NJ Forecasts Increased Budget Revenue
Earlier this week, the nonpartisan Office of Legislative Services (OLS) and the Department of Treasury both announced that they are forecasting billions of dollars more in revenue than previously expected, largely due to an increase in income tax filings. Treasury’s combined two-year forecasts are $7.8 billion higher than its initial forecasts in March and OLS increased its revenue forecast by $3.6 billion over the same two years. If those new estimates are accurate, the state would have some $6.9 billion more in tax revenue than what the Murphy administration initially estimated in March.
According to OLS, the federal government and many states, like New Jersey, realized huge increases in April tax payments. David Drescher, section chief for revenue, finance and appropriations at OLS said that the unexpected increase in revenue is related to the “boom in financial markets and overheated economy over the past 12 months.”
Despite this recent unanticipated revenue surge, Drescher cautioned that “In light of the dive in stock markets since the start of this year, we should not expect this kind of revenue to continue.”
Legislative Leaders Offer Budget Priorities
Immediately following the state’s announcement of the increased revenue projections, Assembly Speaker Craig Coughlin said that he wants this budget to include the “largest tax relief program in state history.”
“I look forward to working with legislative leadership and the Governor over the coming weeks to craft a proposal and deliver on that promise for the people of New Jersey,” Coughlin said. “With reasons to be cautious on the horizon, we will also make sure to leverage our surplus, so we are ready to weather any storm coming our way.”
Senate Budget Chair Paul Sarlo said he wants a surplus that’s in the range of $7 to $8 billion – up from $6 billion he was seeking prior to the latest revenue update. Sarlo also indicated that he is open to discussing more tax relief with Speaker Coughlin and paying down additional debt.
Deputy State Treasurer Aaron Binder said that the Murphy Administration would also like to see an increased surplus. “We don’t have a specific number but with the resources coming in, we want as large a surplus as possible,” said Binder.
New Jersey Equitable Energy Coalition Formed
This week, New Jersey civil rights leaders launched a new organization to advocate against pollution and for clean energy initiatives in low-income neighborhoods and communities of color.
The group, New Jersey Progressive Equitable Energy Coalition, is made up of several groups including New Jersey NAACP, Latino Action Network, Clean Energy Advocate for Isles Inc., Atlantic Climate Justice Alliance and the New Jersey Coalition of Latino Pastors and Ministers. The new coalition uses the abbreviation NJPEEC, which is pronounced "NJ peak."
"We learned that just being aware of something does not equal change. You need power, you need leverage, you need partnership, you need relationships,” said Marcus Sibley, chair of the New Jersey NAACP’s environmental and climate justice committee.
New Jersey NAACP’s Marcus Sibley, who will also chair the new group, said civil rights organizations will be trying to move legislation and encourage policies that put equity at the forefront of the clean energy and climate change discussion.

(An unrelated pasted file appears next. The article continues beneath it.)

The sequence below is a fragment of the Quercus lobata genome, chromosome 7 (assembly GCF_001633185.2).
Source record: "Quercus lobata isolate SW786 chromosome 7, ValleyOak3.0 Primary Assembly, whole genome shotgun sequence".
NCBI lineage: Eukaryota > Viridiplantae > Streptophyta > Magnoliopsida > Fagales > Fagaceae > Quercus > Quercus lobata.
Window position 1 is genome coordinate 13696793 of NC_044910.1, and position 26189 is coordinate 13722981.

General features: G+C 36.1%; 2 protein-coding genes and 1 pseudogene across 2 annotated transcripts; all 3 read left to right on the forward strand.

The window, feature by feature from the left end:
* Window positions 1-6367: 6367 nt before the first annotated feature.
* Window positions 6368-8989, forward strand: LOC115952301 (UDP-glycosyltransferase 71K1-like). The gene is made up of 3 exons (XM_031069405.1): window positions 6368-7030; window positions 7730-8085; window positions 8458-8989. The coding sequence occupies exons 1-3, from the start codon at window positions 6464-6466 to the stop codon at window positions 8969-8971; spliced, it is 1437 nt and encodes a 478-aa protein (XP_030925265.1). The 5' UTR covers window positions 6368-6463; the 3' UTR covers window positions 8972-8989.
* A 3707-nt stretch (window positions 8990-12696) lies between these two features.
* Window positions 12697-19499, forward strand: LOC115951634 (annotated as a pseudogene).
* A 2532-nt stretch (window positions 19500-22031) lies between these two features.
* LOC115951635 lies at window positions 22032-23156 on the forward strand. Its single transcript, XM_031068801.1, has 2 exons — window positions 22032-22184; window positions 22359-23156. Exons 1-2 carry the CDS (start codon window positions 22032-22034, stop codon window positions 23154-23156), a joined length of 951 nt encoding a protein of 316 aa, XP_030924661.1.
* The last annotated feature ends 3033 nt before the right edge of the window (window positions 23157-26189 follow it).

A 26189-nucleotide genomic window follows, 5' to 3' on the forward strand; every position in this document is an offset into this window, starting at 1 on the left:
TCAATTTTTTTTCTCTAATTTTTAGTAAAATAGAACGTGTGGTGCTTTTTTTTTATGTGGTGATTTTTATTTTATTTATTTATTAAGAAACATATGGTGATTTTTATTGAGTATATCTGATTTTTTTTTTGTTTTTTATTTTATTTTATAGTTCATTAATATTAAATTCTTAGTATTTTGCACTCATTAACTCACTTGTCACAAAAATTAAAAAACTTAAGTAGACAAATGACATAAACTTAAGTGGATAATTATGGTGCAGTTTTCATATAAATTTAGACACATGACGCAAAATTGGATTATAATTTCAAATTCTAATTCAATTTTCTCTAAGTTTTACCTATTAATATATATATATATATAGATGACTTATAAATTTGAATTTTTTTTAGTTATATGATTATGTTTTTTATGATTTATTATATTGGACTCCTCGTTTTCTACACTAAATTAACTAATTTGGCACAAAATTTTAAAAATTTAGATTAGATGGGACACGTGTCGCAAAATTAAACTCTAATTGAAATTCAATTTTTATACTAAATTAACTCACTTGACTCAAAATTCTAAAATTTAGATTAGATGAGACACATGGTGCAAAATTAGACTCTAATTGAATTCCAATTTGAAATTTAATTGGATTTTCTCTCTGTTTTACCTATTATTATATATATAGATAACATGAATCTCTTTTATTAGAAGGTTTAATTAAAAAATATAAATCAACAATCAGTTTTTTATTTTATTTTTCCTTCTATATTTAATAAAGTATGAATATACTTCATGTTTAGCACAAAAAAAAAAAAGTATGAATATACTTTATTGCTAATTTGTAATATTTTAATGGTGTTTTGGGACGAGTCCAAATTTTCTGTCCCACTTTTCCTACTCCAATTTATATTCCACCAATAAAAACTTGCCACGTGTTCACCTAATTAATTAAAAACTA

New Jersey has a landmark law from 2020 that aims to limit new pollution sources in neighborhoods already shouldering a disproportionate burden. The law also requires the Department of Environmental Protection to craft regulations, which the department has yet to release.
Sibley said problems with the law’s implementation are part of what prompted the coalition to form. “We learned that even with one of the nation’s most progressive environmental justice laws, there are still loopholes these companies are trying to fight to get through,” he said.
New Legislator Profile: Assemblywoman Victoria A. Flynn (R-13)
Assemblywoman Flynn was elected to the New Jersey State Assembly in November 2021 and currently serves on the Assembly Financial Institutions and Insurance Committee (AFI), Assembly Housing Committee, the Assembly Judiciary Committee, and the Joint Committee on Public Schools.
Assemblywoman Flynn has previously served on the Nutley Board of Education and most recently as President of the Holmdel Township School District Board of Education. Assemblywoman Flynn earned a BA from Rutgers University (Political Science), a JD from Seton Hall Law School and is a practicing attorney in New Jersey.
Murphy Announces $125 Million Film & TV Studio in Newark
On Tuesday, Governor Murphy and local officials were in Newark to announce the latest project: a $125 million film and television studio to be built over the next two years at the site of a former public housing project in the South Ward.
The facility, to be anchored by Lionsgate Studio, is expected to create more than 600 jobs for the region, with a priority given to Newark residents, as well as internships and educational opportunities to be overseen by the New Jersey Performing Arts Center.
Expected to open in 2024, the 300,000-square-foot facility will be a joint project by Lionsgate, the arts center and Great Points Studio, a studio management business that will own the site. The property has sat unoccupied since 2015, when the Seth Boyden Housing project was abandoned. The buildings were demolished in February.
"One of my administration’s priorities has been to enhance New Jersey’s film industry and create new revenue streams for our state,” Murphy said. “With the addition of the Lionsgate Newark Studio, New Jersey will cement its position as a hub for television and film production."